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Who is Liable When You are Injured in an Airport?


Airports can be dangerous places to be. If you really think about it, an airport is the perfect mix of things that could cause injuries to people.

In an airport you have people unfamiliar with the layout of the airport. These people are often carrying luggage, bags, or young children (or all of these), making them clumsy and not very mobile. They are distracted, looking at advertisements and arrival/departure screens. They may be in a rush to get to their terminal, or to make a flight.

In the meantime, the airport terminals are filled with people who drop debris, or who eat and thus spill things in walkways.

Who is Liable?

When someone is injured in an airport terminal, a number of parties may be responsible, because a number of parties have control over, or ownership of, an airport terminal.

On the one hand, the airport is a government building, operated by the city or county government. And while you can sue the government for injuries on government property, you may be limited by sovereign immunity, which limits the amount that an injured person can recover to $200,000 per person or $300,000 per occurrence.

But the inquiry is not so simple because as you have probably noticed, a number of private businesses operate out of an airport as well. Many may be national chains. The ubiquitous “Hudson News” is a privately owned company, with stores in almost every major airport.

When you are injured on the property of the space that is leased by a private company, you may have the ability to sue the private company. In many cases, the private company will argue that it too should get the protection of sovereign immunity (and thus the maximum damage cap), just as the government does.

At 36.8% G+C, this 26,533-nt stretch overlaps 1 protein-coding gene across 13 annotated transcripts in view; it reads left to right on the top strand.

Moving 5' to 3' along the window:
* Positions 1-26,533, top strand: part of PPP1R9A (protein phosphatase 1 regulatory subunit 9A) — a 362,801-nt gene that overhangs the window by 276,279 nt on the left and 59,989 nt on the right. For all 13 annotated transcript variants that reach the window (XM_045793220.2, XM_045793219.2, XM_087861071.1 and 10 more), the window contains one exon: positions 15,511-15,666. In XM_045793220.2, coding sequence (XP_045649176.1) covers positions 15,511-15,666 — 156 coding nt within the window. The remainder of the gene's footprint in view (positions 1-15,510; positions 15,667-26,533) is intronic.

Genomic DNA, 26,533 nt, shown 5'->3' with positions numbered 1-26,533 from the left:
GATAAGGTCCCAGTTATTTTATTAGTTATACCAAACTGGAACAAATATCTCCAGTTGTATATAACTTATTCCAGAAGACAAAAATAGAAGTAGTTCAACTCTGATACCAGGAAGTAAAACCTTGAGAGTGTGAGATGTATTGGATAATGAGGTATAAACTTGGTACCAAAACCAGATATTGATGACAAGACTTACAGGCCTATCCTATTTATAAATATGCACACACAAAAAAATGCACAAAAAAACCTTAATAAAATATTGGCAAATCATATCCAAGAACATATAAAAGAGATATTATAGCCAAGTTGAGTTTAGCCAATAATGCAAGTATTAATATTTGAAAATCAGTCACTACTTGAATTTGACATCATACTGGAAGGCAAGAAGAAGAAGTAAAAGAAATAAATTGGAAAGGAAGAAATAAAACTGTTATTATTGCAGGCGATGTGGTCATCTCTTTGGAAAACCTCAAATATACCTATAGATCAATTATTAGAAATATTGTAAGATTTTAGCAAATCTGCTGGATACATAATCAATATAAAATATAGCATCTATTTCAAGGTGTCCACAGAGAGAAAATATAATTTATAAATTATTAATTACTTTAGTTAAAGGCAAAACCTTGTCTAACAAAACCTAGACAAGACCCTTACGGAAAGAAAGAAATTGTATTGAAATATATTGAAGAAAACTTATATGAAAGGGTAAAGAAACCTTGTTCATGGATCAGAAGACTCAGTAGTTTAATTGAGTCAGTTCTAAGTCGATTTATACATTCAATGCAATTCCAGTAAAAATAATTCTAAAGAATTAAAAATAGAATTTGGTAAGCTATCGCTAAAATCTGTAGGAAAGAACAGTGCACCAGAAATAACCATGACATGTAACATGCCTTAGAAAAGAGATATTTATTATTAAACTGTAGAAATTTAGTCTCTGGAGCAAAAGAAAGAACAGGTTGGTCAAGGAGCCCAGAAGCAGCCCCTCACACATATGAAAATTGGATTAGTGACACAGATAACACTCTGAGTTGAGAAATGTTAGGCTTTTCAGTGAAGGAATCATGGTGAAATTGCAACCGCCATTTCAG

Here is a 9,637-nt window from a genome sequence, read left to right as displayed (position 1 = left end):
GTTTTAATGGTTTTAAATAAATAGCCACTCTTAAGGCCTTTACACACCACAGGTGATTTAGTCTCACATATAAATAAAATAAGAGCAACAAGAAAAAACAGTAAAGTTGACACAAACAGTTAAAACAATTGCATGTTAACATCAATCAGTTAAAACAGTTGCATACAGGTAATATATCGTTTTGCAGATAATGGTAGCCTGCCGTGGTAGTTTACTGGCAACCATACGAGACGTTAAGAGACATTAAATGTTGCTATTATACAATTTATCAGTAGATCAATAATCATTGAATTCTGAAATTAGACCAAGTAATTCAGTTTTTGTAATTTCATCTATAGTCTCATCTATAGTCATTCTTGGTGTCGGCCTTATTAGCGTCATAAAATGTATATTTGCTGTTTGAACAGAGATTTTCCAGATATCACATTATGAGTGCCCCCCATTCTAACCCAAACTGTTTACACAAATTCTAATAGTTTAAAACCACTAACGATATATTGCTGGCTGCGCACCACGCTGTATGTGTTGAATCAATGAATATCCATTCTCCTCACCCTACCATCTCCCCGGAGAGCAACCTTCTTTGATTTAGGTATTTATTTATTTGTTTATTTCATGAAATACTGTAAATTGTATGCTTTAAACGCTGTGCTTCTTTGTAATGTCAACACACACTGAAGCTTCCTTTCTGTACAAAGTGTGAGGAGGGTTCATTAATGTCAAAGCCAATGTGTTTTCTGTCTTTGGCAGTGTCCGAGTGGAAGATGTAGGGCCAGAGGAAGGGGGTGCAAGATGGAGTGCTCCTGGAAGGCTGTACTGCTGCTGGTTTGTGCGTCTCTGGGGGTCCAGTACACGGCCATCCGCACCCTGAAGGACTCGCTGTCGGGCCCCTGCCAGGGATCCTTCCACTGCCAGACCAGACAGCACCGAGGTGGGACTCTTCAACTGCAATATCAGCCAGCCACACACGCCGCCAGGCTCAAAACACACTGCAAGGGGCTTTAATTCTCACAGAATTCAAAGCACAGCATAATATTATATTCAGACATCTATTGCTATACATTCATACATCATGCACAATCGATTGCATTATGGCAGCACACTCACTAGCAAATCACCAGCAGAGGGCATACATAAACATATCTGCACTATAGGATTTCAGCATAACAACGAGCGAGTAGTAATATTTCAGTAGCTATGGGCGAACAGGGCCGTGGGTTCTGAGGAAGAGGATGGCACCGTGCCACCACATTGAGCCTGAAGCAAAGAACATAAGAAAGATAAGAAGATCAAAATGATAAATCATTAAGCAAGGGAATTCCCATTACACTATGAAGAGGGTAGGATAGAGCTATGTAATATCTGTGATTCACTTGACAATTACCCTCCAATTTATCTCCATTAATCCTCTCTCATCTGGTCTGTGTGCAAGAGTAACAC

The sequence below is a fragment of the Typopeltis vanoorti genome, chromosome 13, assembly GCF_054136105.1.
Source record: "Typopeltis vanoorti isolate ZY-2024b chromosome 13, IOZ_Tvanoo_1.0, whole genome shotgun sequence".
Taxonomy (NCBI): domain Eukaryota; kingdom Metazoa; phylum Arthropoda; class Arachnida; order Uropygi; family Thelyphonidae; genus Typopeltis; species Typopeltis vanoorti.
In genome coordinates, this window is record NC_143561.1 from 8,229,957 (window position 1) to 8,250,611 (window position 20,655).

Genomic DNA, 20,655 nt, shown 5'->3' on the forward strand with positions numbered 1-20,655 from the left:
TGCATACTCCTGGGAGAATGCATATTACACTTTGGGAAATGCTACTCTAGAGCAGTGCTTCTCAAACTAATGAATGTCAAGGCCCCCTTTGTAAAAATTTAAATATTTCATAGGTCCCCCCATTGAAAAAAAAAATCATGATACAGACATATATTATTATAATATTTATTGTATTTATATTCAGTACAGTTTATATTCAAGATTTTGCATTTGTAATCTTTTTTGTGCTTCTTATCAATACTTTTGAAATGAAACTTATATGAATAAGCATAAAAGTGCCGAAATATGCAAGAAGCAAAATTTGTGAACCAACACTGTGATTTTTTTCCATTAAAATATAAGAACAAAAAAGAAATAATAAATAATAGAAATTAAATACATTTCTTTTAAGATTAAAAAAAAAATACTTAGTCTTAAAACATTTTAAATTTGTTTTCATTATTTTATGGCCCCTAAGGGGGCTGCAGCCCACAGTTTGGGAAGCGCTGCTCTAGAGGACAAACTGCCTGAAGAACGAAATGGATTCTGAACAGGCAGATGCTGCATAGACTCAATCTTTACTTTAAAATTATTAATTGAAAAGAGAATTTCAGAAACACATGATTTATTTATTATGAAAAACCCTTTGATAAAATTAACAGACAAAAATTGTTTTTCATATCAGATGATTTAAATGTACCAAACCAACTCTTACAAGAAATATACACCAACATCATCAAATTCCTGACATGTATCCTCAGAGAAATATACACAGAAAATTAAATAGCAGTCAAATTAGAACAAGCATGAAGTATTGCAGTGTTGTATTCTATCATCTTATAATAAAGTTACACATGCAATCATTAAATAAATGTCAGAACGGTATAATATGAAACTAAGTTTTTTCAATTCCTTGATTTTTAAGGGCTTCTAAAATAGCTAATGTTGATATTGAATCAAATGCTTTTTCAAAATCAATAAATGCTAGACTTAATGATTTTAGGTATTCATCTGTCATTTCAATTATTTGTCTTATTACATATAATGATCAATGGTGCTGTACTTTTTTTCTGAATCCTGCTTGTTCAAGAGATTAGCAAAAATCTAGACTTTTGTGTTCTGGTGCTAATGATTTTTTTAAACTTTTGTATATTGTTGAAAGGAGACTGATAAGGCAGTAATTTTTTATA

Sometimes, an area is not owned by a private company, but just branded. For example, there may be a “Chase Bank Lounge Area,” which may be leased space by Chase Bank, but may also just be government property which Chase has paid to have its name on the area.

That means that contracts between private companies and the county or city need to be examined, to see whether the liable party is a government entity or not.

Runways or Walkways to the Planes

Note that all of this is for the airport itself. If you are injured getting on and off a plane, in most cases, the law makes the airline responsible. This can happen if the walkway is dirty, there are objects in the walkway, or the walkway is not completely aligned with the floor of the airport or the plane.

Contact the Tampa personal injury lawyers at Barbas, Nunez, Sanders, Butler & Hovsepian and schedule a consultation today for help if you have been injured in any part of an airport.


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